European network of legal experts in the non-discrimination field
  • Go to Logo Human European Consultancy
  • Go to the Migration Policy Group

Introduction

The information contained on this page represents the situation as of 1 January 2014 and is a summary of the country report produced by the country expert from the network. The summary can be downloaded here as well.

The information contained on this page has been produced by the country expert from the network.

Contact:
Pia Justesen
E-mail: pj@justadvice.dk

Country context

In the 1960s and 1970s, the Parliament [Folketinget] debated whether legislation on discrimination in the labour market due to race, religion or other grounds should be enacted. The social partners, i.e. employers´ organisations and employees´ organisation in the labour market rejected the proposal, arguing that Denmark has a tradition of collective agreements in the labour market instead of legislation. As no such collective agreements on anti-discrimination were concluded, victims of discrimination on grounds of race, ethnicity, sexual orientation, and religion were not protected until 1996, when legislation was finally enacted.

Main pinciples and definitions

Direct discrimination is defined as a situation where one person is treated less favourably than another is, has been or would be treated in a comparable situation on grounds of racial or ethnic origin (cf. Section 1(2) of the Act on the Prohibition of Discrimination in the Labour Market and Section 3 (2) of the Act on Ethnic Equal Treatment).

Enforcing the law

If the alleged case of discrimination is a criminal matter, the victim should report it to the police.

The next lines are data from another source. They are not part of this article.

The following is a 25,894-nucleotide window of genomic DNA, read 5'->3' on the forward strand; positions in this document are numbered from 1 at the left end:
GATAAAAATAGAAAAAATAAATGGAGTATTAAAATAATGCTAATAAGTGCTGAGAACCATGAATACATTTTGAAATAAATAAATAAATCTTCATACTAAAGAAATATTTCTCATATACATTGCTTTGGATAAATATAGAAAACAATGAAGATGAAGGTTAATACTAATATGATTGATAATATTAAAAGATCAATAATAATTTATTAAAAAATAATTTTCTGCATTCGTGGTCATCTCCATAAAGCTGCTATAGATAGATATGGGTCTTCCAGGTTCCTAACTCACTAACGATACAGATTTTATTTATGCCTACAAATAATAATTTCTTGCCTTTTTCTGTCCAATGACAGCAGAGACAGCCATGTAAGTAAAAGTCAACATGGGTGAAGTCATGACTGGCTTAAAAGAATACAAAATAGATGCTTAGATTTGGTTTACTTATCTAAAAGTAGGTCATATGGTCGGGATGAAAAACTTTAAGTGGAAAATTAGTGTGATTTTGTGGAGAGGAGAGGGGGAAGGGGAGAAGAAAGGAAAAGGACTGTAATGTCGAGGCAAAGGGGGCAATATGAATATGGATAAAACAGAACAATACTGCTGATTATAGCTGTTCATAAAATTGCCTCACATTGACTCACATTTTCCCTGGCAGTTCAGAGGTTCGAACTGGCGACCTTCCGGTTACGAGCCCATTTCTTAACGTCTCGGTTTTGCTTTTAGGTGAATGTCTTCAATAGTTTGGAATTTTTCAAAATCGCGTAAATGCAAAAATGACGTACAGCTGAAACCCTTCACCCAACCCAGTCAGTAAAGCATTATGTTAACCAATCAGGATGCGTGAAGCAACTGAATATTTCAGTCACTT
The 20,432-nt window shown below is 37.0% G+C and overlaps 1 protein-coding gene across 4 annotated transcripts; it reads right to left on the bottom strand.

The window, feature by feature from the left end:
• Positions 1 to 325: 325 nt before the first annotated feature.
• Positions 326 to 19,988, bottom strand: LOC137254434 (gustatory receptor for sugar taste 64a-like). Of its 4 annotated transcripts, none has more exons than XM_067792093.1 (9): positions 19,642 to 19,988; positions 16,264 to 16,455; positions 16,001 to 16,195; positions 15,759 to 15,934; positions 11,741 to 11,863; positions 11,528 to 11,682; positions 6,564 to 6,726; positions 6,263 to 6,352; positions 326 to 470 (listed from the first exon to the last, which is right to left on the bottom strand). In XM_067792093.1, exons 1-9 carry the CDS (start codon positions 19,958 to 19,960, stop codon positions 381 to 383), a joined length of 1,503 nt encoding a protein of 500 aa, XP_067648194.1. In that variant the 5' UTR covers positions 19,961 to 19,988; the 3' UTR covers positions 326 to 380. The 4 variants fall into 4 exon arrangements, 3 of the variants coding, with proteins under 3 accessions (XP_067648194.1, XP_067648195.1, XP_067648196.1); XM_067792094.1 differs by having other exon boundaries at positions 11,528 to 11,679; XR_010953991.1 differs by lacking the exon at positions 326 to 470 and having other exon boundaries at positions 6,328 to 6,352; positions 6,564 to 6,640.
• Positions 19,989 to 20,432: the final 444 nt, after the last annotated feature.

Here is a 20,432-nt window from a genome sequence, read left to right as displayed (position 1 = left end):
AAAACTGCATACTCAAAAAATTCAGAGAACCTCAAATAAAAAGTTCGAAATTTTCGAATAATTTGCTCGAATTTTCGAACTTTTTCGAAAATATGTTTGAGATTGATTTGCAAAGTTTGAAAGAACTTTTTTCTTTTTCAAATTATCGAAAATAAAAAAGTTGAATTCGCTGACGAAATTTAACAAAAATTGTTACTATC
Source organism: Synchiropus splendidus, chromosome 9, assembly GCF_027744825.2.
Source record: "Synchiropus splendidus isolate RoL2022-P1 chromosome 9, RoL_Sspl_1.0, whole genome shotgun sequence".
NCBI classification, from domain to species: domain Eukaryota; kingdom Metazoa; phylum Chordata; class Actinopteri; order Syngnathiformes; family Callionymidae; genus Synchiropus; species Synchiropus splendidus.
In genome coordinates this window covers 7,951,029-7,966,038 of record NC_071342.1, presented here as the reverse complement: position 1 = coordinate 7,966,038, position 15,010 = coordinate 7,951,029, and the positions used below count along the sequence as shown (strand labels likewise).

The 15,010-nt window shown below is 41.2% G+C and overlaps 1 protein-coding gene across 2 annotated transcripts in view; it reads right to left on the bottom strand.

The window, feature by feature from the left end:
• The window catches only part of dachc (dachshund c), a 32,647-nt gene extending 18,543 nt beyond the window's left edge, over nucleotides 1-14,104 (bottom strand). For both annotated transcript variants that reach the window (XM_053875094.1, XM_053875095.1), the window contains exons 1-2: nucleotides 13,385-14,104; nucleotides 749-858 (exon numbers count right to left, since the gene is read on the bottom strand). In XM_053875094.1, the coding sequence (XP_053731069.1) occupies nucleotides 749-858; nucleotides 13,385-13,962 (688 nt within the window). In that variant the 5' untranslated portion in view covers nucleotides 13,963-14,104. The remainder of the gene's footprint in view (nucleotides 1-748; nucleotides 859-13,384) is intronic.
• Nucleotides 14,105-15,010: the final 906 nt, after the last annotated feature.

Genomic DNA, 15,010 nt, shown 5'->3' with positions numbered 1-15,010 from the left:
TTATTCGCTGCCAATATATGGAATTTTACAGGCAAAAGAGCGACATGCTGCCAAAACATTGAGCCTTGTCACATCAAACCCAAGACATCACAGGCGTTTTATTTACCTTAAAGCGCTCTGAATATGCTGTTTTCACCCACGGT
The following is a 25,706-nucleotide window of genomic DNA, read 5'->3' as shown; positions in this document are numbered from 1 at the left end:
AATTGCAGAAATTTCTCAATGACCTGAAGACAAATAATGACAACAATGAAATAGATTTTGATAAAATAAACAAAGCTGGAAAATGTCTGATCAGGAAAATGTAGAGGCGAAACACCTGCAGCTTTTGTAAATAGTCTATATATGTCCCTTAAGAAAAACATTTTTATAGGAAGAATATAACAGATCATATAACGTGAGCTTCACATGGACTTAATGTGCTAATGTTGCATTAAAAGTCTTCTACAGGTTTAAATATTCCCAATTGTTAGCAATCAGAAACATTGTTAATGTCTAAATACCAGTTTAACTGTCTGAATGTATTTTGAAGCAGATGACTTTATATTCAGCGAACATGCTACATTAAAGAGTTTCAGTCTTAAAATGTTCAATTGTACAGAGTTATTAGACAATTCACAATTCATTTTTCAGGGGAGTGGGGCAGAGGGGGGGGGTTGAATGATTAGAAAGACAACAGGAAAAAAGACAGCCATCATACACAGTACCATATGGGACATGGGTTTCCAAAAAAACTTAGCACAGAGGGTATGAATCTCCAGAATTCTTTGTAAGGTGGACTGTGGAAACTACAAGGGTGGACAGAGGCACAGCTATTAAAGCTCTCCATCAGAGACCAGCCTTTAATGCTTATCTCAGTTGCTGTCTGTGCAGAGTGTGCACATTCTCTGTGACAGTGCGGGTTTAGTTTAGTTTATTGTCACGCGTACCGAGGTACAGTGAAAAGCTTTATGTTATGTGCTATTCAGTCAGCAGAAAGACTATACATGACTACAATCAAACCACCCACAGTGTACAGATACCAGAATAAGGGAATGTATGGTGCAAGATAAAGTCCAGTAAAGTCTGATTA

Main legislation

Anti-discrimination legislation in Denmark does not consist of one single piece of legislation. It is rather a combination of many acts, which have been introduced or amended when public debate or the ratification of international obligations has focused on a specific field of application or a specific vulnerable group. Hence, protection against discrimination is ensured by a web of civil and criminal legislation ranging from the Constitution to specific acts covering areas outside and inside the labour market, making it a challenge to explain and for the public to understand.

Material scope

In the public and private labour market, discrimination is prohibited on the grounds of race, colour of skin, religion or faith, political conviction, sexual orientation, age, disability and national, social or ethnic origin. In civil law covering areas outside the labour market, only discrimination on the grounds of race and ethnic origin is prohibited.

Equality bodies

A. The Institute for Human Rights – The National Human Rights Institute of Denmark

 

Legal Basis

The Institute for Human Rights – The National Human Rights Institute of Denmark (DIHR) has been designated as a body for the promotion of equal treatment and effective protection against discrimination on grounds of racial or ethnic origin as set out in Article 13 of the Racial Equality Directive since 2003. A new act from 2012 clarified the role of DIHR as a separate and independent institution (Consolidated Act No. 553 of 18 June 2012). The act also specifies the role of the DIHR with regard to the promotion of equality and non-discrimination and specifies the mandate of the Institute as a Specialised Equality Body on race and ethnic origin as well as on gender under the EU-Directives.

 

Mandate and Competences

In accordance with the requirements of Article 13 of the Directive, DIHR has been given the authority to assist victims of discrimination, to conduct surveys concerning discrimination and to publish reports and make recommendations on discrimination.

According to the 2012 act, DIHR must issue a yearly report to the Parliament on the human rights situation in Denmark, which includes the situation of persons with disabilities.

 

Go to the European Commission - Employment, Social Affairs and Equal Opportunities This initiative is financed by the EC Programme Progress. But the views expressed in this website do not necessarily reflect the official views of the EU institutions.